I’ve stayed at a pretty healthy weight since the birth of my third kiddo seven years ago. When she was a year old I started running, and I ran my first marathon when she was 2 and ran 4 more in the next four years. Running 20+ miles a week pretty much allowed me to eat whatever I wanted, and so I did. Not the best eating habits, but it didn’t seem to matter.
In the fall of 2016 I ran my 5th marathon, and it was the only one I ever tried to run with an injury. My hip was hurting weeks before, but with plane tickets purchased, a hotel room booked and my running bestie by my side I was determined to run the Twin Cities Marathon. I started at mile one with my hip twinging, by mile 8 it was a full-on throb. Halfway through I told my friend to go on without me, and although I finished I knew that I had definitely messed up something in my leg.
I wasn’t able to run, or even walk more than a mile, for over a year. I wore a knee brace, I visited specialists. We discussed surgery–the doctors assured me if I just took it easy with no running or vigorous exercise it would heal in a year. I wasn’t ready to stop running. Running had been what had stabilized my mood swings, kept my calories in check, and helped me deal with the ever-increasing difficult situations that were happening in my current position at my job. Without running, I became a human version of the Smashing Pumpkins lyrics: “despite all my rage, I am still just a rat in a cage.” And the cage walls were about to close in.
By the fall of last year, I had put on 10 pounds. This might not sound like much, but I haven’t gained more than 5 pounds in almost 10 years, except for when I had my kids and then worked like heck to get the weight off. I’ve worn the same size clothes since college. September through October, I gained another 5. Here’s Christmas 2016, compared with Christmas 2017:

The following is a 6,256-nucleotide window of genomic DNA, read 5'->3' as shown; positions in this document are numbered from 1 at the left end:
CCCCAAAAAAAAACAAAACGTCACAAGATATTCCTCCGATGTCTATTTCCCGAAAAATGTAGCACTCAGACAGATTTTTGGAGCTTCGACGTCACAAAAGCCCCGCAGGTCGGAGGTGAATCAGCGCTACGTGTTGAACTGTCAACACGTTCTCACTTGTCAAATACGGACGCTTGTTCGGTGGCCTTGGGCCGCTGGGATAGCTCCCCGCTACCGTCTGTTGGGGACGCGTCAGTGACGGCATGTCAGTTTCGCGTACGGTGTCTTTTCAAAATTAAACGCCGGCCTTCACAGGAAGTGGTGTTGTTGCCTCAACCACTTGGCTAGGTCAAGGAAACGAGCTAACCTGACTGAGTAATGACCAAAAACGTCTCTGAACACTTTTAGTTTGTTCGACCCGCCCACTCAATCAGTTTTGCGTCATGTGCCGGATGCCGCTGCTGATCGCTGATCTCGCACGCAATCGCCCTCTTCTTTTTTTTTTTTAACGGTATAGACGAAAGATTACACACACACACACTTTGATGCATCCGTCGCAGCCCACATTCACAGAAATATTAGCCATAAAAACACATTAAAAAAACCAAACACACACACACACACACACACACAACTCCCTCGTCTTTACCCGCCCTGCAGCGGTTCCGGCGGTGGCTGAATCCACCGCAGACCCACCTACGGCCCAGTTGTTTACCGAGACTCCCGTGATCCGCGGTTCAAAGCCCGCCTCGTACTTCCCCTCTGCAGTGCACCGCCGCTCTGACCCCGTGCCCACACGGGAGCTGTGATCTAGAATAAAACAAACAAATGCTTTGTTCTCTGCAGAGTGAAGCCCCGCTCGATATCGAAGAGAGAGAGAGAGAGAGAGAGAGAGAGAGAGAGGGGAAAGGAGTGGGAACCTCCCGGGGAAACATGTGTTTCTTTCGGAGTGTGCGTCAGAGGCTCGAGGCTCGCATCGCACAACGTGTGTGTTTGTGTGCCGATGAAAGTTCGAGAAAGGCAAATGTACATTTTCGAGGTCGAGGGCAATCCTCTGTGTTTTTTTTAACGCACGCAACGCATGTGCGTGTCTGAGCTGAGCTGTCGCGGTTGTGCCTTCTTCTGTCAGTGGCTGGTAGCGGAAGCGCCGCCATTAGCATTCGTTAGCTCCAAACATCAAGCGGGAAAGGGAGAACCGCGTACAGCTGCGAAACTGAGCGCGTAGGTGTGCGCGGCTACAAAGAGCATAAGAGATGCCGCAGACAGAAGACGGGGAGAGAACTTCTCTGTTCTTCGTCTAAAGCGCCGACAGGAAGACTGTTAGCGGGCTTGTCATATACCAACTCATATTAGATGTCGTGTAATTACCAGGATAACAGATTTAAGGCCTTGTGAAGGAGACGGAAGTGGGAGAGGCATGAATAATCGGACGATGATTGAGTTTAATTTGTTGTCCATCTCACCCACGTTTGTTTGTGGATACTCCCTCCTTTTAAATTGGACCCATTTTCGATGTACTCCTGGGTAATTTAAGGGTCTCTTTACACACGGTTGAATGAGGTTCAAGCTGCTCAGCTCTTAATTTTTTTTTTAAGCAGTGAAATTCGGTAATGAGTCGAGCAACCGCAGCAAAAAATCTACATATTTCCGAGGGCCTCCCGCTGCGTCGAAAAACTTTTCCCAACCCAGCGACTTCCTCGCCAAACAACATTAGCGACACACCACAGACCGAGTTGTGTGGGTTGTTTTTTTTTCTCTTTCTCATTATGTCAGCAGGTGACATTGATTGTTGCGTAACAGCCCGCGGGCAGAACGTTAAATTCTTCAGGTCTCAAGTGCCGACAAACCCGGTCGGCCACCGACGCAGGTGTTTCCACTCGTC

And it just kept going up. First my “skinny” jeans didn’t fit, then my regular jeans…and so on and so on until my wedding ring was too tight…and then my underwear was too tight. I got on the scale yesterday to find I had gained almost 30 pounds from my “healthy” weight 2 years ago. Whoa. That’s 20 percent of my body weight in 2 years. And I feel like crap. To get an idea, here’s two pictures of me, taken exactly a year apart on June 17 last year and this year. I definitely felt better in the top one, in the bottom one I am struggling to breathe because my strapless bra is so tight it is threatening to constrict me like a hungry mamba.
I feel like this weight holds the struggle of what I have been going through, and while I’m learning to shed the weight mentally it seems to be going the wrong direction physically. And I’m ready to let it go. I’m ready to replace finding comfort in food with finding comfort in healthier passions.
So, I’m starting today. Can’t say I’m looking forward to the process, but I’m looking forward to feeling more comfortable in my own skin. I’m going to be sharing about it from time to time—to keep myself honest and to connect with those of you that might be in the same boat, or can offer tips for success!
Here’s to Day One, and here’s to throwing away the Costco underwear!
Anyone else want to join me on this journey? Always more fun and successful with friends! Comment/send me a PM and we can do this together!